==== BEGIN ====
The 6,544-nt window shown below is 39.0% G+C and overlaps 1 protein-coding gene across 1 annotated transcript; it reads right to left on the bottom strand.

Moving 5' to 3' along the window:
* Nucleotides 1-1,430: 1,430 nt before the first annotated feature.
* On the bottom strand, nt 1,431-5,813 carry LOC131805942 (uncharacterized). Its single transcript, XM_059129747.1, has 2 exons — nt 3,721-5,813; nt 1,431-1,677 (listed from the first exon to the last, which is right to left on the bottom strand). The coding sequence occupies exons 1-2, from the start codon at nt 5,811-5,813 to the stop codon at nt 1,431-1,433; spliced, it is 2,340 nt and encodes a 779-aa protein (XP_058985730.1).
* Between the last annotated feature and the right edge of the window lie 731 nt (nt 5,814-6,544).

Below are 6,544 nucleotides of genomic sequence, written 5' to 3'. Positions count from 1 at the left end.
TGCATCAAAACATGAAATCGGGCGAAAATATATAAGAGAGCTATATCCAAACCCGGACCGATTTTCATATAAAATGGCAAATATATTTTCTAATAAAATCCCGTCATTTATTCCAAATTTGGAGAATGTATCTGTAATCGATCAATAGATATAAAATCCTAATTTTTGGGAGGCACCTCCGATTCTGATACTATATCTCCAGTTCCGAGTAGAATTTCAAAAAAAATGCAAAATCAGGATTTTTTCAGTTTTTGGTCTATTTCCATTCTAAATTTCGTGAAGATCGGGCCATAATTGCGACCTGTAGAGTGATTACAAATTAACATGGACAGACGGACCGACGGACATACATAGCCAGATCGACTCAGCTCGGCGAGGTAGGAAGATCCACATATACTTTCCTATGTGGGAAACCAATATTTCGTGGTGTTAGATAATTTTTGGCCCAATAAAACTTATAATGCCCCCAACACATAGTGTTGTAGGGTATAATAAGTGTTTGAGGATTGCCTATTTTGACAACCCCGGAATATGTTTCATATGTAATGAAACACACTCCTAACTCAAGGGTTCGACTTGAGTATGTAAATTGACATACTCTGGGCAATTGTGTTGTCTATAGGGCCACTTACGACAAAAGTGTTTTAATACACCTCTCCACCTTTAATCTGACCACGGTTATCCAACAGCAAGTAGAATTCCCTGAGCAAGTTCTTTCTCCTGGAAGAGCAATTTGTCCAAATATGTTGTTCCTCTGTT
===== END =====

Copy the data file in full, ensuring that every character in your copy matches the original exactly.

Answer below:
The 6,544-nt window shown below is 39.0% G+C and overlaps 1 protein-coding gene across 1 annotated transcript; it reads right to left on the bottom strand.

Moving 5' to 3' along the window:
* Nucleotides 1-1,430: 1,430 nt before the first annotated feature.
* On the bottom strand, nt 1,431-5,813 carry LOC131805942 (uncharacterized). Its single transcript, XM_059129747.1, has 2 exons — nt 3,721-5,813; nt 1,431-1,677 (listed from the first exon to the last, which is right to left on the bottom strand). The coding sequence occupies exons 1-2, from the start codon at nt 5,811-5,813 to the stop codon at nt 1,431-1,433; spliced, it is 2,340 nt and encodes a 779-aa protein (XP_058985730.1).
* Between the last annotated feature and the right edge of the window lie 731 nt (nt 5,814-6,544).

Below are 6,544 nucleotides of genomic sequence, written 5' to 3'. Positions count from 1 at the left end.
TGCATCAAAACATGAAATCGGGCGAAAATATATAAGAGAGCTATATCCAAACCCGGACCGATTTTCATATAAAATGGCAAATATATTTTCTAATAAAATCCCGTCATTTATTCCAAATTTGGAGAATGTATCTGTAATCGATCAATAGATATAAAATCCTAATTTTTGGGAGGCACCTCCGATTCTGATACTATATCTCCAGTTCCGAGTAGAATTTCAAAAAAAATGCAAAATCAGGATTTTTTCAGTTTTTGGTCTATTTCCATTCTAAATTTCGTGAAGATCGGGCCATAATTGCGACCTGTAGAGTGATTACAAATTAACATGGACAGACGGACCGACGGACATACATAGCCAGATCGACTCAGCTCGGCGAGGTAGGAAGATCCACATATACTTTCCTATGTGGGAAACCAATATTTCGTGGTGTTAGATAATTTTTGGCCCAATAAAACTTATAATGCCCCCAACACATAGTGTTGTAGGGTATAATAAGTGTTTGAGGATTGCCTATTTTGACAACCCCGGAATATGTTTCATATGTAATGAAACACACTCCTAACTCAAGGGTTCGACTTGAGTATGTAAATTGACATACTCTGGGCAATTGTGTTGTCTATAGGGCCACTTACGACAAAAGTGTTTTAATACACCTCTCCACCTTTAATCTGACCACGGTTATCCAACAGCAAGTAGAATTCCCTGAGCAAGTTCTTTCTCCTGGAAGAGCAATTTGTCCAAATATGTTGTTCCTCTGTT